Comal: New restaurant takes a bet on downtown Berkeley

Berkeley architects Abueg Morris designed Comal to be "textural and warm, and not afraid to show the patina of age". Photo: Tracey Taylor

On Friday, John Paluska will throw open the heavy steel doors to his ambitious new restaurant, Comal, which he hopes will become a magnet for local residents and a cultural incubator. “I see it as a big tent that I hope will become the heart of the community,” he said last week as he stood in the expansive, airy space at 2020 Shattuck Avenue, overseeing a plethora of pre-launch preparations.

Comal will be cooking up Oaxaca-inspired Mexican food — masa-based dishes such as Tetelas, memelas, and tlayudas, whole grilled fish, chickens and fresh vegetables -much of it cooked on an Italian wood-burning range and two “comals” — large round griddles which take center stage in the restaurant’s open kitchen and, says Paluska, also serve to evoke the “hearth as gathering place” ambiance he is seeking to create there.

Chef Matt Gandin, formerly of Delfina in San Francisco, says he wants to explore the complexities of a cuisine that he feels is “waiting to be discovered”.

Bar consultant and "spiritist" Scott Baird, center, is focusing on cocktails that harmonize with food. Photo: Tracey Taylor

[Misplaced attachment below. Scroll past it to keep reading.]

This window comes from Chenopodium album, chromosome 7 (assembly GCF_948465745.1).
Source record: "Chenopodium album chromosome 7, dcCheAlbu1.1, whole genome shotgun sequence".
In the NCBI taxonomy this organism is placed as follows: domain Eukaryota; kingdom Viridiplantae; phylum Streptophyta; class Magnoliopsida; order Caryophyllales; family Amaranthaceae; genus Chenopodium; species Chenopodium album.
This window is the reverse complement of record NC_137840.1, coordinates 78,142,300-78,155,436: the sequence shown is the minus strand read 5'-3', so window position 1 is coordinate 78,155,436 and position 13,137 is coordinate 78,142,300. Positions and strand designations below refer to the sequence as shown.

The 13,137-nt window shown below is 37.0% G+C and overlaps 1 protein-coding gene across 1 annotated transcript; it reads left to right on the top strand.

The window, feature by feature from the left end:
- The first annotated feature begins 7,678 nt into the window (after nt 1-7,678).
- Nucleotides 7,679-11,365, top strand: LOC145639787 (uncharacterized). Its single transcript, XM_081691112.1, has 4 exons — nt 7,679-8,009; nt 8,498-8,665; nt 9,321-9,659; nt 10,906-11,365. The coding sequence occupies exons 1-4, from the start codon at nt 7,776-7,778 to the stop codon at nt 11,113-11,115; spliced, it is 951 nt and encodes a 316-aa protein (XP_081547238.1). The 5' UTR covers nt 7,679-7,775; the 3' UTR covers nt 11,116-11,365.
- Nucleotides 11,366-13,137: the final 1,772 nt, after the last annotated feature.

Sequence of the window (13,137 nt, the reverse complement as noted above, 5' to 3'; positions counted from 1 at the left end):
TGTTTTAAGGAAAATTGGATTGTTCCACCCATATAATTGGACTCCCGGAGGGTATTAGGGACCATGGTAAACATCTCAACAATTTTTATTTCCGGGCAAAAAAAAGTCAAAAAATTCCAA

Other than taking the usual risks associated with opening a new restaurant, probably Paluska’s biggest gamble is betting that downtown Berkeley is going to rise up to meet his expectations. He admits that when he starting drafting the business plan for Comal, friends expressed skepticism about choosing Berkeley. But Paluska did his research and concluded it was “a no-brainer”.

“There was Measure R, the PBid and the Downtown Plan,” he says, referring to the recent measures that are already leading to changes in Berkeley’s core. He cites the plans to reopen the UC Theater on University, the Acheson Commons project and the new Berkeley Art Museum/Pacific Film Archive as other developments he hopes will fuel a continuing renaissance in downtown. “Downtown Berkeley has a tremendous amount of untapped potential,” he says.

The two comals, from which the restaurant takes its name, will be used to blacken and finish masa-based Mexican dishes. Photo: Tracey Taylor

Paluska has called on an impressive roster of local designers and artisans to craft the sleek, 140-seat eatery which is in the space formerly occupied by two stores: Paper Heaven and Another Change of Hobbit.

West Berkeley based Abueg Morris were the principal designers, David Trachtenberg created the Cor-Ten steel façades, lighting is by Alice Prussin at Illuminosa, Lawrence Grown of Metro Lighting and Lee Miltier of Photosynthesis on Bancroft Way. The landscaping in the showpiece back patio is by Robert Trachtenberg, the tables are by Heritage Salvage, while Richmond based Ferrous Studios are responsible for all the steel elements, be it the table and stool bases or the gigantic trusses for the terrace canopy. “They have their fingerprints all over this place,” says Paluska.